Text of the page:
When scandal hits the powerful, few of us can ignore the headlines—or the sordid details. Some of us even gleefully peck at the carcasses of our fallen idols, laughing at late-night jokes, gossiping over water coolers, posting viral videos. But how many career-ruining humiliations have you not heard about? How many potentially incendiary indiscretions have happened right under our collective noses but somehow managed to avoid even a whiff of scandal? Who exactly snuffs out the stuff of tabloid fodder before the bloodhounds set in? This is where a PR “fixer” comes in. . . Welcome to the world of Judy Smith.
Crisis-management expert and PR guru Judy Smith is well known in Washington and celebrity circles for being a professional “fixer” who can cool the fires of some of the most high-profile controversies. She has helped repair the reputations and overcome the obstacles faced by some of the most well-known companies, celebrities, and politicians of our time. During Smith’s nearly 20-year career, which dates back to the Iran-contra hearings, she has served as special assistant and deputy press secretary to President George H.W. Bush and worked on many high profile cases including the prosecution of former Washington, D.C. mayor Marion Barry for drug possession, the Clarence Thomas Supreme Court confirmation hearings, the Enron congressional inquiry, the disappearance of D.C. intern Chandra Levy, Michael Vick’s dog-fighting charges and she even advised Monica Lewinsky during the Clinton scandal.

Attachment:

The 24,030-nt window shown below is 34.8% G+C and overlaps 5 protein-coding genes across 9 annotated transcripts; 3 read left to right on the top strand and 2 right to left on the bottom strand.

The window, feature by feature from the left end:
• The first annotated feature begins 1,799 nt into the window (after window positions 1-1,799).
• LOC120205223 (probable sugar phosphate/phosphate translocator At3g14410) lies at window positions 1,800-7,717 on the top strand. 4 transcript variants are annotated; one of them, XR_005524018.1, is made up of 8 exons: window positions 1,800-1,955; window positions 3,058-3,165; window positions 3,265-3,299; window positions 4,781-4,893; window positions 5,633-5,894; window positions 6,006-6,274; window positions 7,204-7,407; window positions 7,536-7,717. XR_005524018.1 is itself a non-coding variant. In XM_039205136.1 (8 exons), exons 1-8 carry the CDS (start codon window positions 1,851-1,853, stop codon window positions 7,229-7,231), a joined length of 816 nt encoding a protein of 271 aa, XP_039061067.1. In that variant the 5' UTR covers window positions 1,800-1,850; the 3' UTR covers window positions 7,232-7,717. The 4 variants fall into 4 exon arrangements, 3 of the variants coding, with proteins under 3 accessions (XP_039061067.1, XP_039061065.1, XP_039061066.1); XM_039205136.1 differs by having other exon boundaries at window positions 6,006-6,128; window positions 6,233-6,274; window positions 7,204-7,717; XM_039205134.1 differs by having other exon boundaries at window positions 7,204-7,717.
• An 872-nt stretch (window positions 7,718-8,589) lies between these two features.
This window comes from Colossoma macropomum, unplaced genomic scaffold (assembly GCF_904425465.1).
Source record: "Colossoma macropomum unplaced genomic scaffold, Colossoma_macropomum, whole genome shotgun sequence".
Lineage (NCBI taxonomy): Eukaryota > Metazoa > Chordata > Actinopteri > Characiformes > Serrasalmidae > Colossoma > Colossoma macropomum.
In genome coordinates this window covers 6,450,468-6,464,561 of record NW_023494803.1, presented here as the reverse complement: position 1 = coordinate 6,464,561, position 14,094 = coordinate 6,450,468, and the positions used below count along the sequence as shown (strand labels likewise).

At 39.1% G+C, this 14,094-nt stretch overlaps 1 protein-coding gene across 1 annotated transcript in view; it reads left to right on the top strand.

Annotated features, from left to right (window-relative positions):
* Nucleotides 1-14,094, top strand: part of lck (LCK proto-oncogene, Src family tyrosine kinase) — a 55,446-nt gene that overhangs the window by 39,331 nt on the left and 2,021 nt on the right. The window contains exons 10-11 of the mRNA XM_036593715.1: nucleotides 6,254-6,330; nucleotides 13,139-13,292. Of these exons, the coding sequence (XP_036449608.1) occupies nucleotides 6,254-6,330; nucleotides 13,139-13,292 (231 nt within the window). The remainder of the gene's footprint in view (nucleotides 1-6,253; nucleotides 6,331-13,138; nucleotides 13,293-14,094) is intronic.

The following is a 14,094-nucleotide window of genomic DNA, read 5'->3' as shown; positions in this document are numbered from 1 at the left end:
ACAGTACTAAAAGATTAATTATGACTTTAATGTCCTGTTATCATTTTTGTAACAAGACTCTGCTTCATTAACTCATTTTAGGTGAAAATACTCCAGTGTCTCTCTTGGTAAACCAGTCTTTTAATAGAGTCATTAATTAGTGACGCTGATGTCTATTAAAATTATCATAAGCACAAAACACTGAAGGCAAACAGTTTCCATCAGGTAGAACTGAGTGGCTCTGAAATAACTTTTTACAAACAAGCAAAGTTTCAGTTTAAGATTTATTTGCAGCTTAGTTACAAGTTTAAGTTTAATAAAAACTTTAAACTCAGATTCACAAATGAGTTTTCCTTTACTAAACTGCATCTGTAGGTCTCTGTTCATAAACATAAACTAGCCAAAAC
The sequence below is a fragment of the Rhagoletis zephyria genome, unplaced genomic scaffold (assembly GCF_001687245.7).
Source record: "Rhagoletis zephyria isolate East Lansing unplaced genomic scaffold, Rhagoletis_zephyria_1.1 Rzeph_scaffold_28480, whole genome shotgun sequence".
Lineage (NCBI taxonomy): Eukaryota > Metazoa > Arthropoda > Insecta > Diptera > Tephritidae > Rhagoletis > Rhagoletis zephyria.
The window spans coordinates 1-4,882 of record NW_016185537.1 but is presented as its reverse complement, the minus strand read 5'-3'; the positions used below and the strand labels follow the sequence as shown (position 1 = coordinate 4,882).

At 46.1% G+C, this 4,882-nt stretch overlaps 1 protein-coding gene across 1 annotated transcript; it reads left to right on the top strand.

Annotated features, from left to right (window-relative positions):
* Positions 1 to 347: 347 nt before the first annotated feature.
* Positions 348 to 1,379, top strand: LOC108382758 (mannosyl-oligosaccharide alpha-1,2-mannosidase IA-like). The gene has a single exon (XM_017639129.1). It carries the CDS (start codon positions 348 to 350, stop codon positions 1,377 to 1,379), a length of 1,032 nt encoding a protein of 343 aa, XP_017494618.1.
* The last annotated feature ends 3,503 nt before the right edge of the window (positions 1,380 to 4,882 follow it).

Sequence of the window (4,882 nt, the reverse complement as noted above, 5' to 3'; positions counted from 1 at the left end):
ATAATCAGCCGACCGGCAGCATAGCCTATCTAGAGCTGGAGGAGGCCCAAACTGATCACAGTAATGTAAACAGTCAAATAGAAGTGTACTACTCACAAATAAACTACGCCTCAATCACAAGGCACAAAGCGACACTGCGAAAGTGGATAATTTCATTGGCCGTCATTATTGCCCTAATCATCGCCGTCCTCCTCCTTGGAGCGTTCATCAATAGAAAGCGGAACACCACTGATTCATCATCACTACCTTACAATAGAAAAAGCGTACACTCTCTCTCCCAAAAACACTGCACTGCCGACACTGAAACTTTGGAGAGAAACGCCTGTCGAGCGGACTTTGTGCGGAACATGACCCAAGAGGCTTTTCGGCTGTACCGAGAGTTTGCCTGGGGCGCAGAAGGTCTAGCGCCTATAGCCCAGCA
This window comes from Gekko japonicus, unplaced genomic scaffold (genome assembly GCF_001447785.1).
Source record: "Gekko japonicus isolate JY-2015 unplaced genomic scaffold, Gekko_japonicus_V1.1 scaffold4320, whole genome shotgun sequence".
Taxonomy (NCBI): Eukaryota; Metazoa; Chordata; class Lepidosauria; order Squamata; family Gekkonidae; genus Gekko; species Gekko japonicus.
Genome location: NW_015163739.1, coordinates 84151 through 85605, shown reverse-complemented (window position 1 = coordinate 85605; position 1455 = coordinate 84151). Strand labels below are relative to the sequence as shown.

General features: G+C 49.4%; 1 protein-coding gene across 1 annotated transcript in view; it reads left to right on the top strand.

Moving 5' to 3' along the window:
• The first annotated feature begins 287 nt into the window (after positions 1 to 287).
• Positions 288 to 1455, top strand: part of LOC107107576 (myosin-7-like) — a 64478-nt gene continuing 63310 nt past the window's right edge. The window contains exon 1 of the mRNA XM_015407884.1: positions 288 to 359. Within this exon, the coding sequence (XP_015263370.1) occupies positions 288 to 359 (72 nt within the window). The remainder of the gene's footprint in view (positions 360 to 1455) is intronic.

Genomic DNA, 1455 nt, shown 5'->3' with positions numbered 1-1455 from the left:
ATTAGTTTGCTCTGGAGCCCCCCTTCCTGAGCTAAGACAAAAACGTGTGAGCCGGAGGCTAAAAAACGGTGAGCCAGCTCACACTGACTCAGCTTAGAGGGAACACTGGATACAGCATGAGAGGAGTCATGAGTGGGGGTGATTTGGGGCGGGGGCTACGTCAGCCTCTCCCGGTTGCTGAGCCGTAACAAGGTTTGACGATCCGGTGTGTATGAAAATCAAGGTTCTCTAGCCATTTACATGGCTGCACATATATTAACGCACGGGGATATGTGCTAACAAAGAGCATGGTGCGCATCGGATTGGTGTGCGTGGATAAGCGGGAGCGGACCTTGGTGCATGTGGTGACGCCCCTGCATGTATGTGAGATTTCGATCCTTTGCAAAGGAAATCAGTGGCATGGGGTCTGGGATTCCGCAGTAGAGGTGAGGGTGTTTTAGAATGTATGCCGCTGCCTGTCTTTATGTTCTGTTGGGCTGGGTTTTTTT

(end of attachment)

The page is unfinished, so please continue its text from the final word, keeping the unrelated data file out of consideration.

Now her fascinating life has been used as the inspiration for the new ABC TV series – Scandal. The series, which premieres on April 2012, was created and executive produced by Shonda Rhimes, (Grey’s Anatomy, Private Practice) and is based on Smith’s real life as a DC “fixer”.
Smith has also authored her first book, Good Self, Bad Self, which hit shelves on April 2012. The book outlines how you can transform your worst qualities into your biggest assets and serves as the basis for her phenomenal lecture.
In Smith’s speaking engagements, she shares the tools we all need to face our own mistakes and ultimately overcome them. She teaches everyday people how to face and overcome their own denial of impending problems—and how to identify and avoid such situations in the first place. Smith believes that the way each of us deals with personal character flaws is what dictates whether we’re going to be successful or whether we’re going to destroy what we have worked so hard to build. There are universal character flaws, trouble spots, and weaknesses that exist in everyone. Over the years, Smith has been able to identify these high-risk traits that often lead to marital, financial, professional, or personal imprudence. These urges exist in all of us, whether it’s the belief that an indiscretion is too minor to detect, a mistake is too difficult to repair, or a deceit is too well hidden to be discovered. But, as Smith shows, we can overcome these negative urges and failings—and even turn them into our strongest assets. She reveals the secrets to overcoming a personal crisis and empowers people to become stronger and fully recover from a damaging experience, whether a relationship crisis or business disaster.